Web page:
Objectives: The purpose of this investigation was to examine the relationship between psychosocial variables and working conditions, and nurses' coping methods and distress in response to the severe acute respiratory syndrome (SARS) crisis in Canada. PARTICIPANTS AND PROCEDURE: The sample consisted of 333 nurses (315 women, 18 men) who completed an Internet-mediated questionnaire that was posted on the Registered Nurses' Association of Ontario (RNAO) website between March and May 2004. The questionnaire was restricted to respondents who had to authenticate their RNAO membership with a valid username and password before accessing the questionnaire. This served a dual purpose: to ensure that only RNAO nurses completed the questionnaire and thereby safeguarding the generalizability of the findings; and second, to prevent any one nurse from contributing more than once to the overall sample.
Results: Correlational analysis yielded several significant relationships between psychosocial variables and working conditions, and the traditional correlates of burnout and stress. Three multiple regression analysis revealed that the model we evolved--including higher levels of vigor, organizational support, and trust in equipment/infection control initiative; and lower levels of contact with SARS patients, and time spent in quarantine--predicted to lower levels of avoidance behavior, emotional exhaustion, and state anger.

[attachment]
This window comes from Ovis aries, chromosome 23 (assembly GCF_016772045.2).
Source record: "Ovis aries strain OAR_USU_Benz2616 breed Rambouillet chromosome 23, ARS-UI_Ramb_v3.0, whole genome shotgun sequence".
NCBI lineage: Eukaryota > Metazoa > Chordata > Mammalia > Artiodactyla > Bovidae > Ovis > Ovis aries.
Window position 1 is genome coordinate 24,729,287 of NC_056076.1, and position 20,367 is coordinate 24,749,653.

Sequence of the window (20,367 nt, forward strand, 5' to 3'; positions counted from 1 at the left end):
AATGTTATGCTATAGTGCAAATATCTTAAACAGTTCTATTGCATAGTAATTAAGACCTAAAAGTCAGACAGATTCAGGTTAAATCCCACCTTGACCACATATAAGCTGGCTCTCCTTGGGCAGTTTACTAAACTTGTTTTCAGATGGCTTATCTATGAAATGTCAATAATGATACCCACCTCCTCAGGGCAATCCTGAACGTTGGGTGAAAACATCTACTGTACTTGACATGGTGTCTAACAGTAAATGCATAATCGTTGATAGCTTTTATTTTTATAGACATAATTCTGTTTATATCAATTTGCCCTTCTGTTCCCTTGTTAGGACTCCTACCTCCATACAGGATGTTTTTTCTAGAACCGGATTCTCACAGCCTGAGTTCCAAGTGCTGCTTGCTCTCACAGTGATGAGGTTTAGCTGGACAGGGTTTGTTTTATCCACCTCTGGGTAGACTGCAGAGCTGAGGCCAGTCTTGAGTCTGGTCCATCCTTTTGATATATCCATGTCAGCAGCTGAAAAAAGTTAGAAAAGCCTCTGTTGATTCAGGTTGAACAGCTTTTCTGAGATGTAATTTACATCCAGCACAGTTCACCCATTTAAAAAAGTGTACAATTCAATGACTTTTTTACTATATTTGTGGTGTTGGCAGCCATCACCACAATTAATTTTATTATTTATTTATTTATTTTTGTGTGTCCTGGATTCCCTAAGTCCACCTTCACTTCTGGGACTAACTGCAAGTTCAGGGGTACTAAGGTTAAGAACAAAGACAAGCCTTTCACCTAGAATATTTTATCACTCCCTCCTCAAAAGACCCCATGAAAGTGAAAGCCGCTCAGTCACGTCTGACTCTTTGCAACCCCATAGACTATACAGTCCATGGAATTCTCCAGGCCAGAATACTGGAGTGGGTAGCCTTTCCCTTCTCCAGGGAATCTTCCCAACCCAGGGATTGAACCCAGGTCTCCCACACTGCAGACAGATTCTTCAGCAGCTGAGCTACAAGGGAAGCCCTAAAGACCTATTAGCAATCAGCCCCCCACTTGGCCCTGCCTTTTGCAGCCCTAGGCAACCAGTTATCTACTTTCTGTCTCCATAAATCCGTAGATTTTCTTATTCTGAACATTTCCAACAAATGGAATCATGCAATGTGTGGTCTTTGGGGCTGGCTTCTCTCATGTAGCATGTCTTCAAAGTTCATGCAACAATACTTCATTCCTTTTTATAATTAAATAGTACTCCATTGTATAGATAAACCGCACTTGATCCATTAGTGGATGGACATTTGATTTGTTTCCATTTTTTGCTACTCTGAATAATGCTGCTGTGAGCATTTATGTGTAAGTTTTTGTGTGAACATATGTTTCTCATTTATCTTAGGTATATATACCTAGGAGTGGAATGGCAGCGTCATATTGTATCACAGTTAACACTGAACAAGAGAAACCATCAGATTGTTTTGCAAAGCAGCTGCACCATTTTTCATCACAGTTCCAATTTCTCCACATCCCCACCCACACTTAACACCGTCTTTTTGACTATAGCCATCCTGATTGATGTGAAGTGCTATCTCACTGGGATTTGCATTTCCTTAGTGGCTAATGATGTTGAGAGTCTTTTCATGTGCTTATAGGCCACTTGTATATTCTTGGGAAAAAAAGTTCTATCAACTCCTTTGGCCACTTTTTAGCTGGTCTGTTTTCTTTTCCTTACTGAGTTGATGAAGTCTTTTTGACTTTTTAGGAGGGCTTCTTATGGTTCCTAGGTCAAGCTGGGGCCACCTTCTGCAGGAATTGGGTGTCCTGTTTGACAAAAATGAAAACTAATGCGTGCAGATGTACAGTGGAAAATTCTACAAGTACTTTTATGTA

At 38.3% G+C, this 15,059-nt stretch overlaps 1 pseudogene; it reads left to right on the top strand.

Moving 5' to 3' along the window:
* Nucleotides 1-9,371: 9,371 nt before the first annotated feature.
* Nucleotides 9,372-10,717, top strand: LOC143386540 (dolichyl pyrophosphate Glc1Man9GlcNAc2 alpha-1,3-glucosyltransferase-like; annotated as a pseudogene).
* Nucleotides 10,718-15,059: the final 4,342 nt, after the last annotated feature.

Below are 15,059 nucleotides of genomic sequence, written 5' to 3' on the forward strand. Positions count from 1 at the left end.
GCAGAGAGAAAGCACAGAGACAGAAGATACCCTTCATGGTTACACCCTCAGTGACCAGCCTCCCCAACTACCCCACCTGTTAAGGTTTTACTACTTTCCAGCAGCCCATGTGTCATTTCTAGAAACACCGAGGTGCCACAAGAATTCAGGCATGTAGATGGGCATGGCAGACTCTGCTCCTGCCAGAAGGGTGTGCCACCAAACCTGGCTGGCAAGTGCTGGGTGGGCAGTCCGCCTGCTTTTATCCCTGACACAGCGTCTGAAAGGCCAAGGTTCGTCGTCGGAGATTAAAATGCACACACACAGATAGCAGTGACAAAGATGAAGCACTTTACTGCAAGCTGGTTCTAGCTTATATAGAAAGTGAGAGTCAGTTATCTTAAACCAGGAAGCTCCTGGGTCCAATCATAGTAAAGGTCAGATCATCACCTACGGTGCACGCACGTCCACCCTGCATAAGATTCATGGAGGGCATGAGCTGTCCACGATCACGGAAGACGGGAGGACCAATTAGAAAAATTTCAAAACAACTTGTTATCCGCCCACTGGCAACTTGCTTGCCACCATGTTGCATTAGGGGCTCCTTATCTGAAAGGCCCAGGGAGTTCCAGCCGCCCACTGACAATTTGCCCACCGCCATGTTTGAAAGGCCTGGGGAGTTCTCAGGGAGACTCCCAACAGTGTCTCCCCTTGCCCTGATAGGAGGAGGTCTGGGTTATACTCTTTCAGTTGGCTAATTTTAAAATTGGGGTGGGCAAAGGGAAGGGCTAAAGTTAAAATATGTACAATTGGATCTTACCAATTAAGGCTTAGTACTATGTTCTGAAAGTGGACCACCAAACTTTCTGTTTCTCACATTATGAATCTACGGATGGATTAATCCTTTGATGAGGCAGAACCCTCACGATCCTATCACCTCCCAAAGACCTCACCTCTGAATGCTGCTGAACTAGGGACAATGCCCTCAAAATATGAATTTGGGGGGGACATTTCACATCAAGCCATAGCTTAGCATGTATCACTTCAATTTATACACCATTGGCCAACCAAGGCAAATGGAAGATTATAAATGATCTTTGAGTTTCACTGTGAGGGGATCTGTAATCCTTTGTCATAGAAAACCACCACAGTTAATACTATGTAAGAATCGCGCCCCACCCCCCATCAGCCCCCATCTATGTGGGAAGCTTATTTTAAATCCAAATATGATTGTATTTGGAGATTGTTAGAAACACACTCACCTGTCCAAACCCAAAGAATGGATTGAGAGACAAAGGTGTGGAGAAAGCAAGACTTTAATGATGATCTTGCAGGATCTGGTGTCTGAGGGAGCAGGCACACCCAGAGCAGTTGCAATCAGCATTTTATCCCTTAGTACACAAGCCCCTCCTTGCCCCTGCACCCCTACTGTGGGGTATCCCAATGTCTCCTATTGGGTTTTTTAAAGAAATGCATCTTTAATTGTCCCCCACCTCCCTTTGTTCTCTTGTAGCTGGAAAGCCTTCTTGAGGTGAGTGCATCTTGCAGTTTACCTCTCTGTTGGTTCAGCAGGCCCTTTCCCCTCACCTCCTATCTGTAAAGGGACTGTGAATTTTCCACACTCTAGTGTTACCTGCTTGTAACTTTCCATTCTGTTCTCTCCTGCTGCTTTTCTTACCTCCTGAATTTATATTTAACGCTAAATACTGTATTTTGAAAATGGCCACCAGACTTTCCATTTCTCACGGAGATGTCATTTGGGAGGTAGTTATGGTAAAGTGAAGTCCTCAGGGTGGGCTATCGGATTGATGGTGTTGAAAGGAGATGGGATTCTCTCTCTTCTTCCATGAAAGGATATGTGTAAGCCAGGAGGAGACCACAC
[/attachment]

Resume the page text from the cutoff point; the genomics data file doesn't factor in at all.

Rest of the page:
Conclusions: By employing models of stress and burnout that combine psychosocial variables and working conditions, researchers can account for significant amounts of variance in outcomes related to burnout. These findings highlight the importance of vigor and perceived organizational support in predicting nurses' symptoms of burnout. For healthcare administrators, this means that a likely strategy for assuaging the negative outcomes of stress should address nurses' psychosocial concerns and the working conditions that they face during novel times of crisis.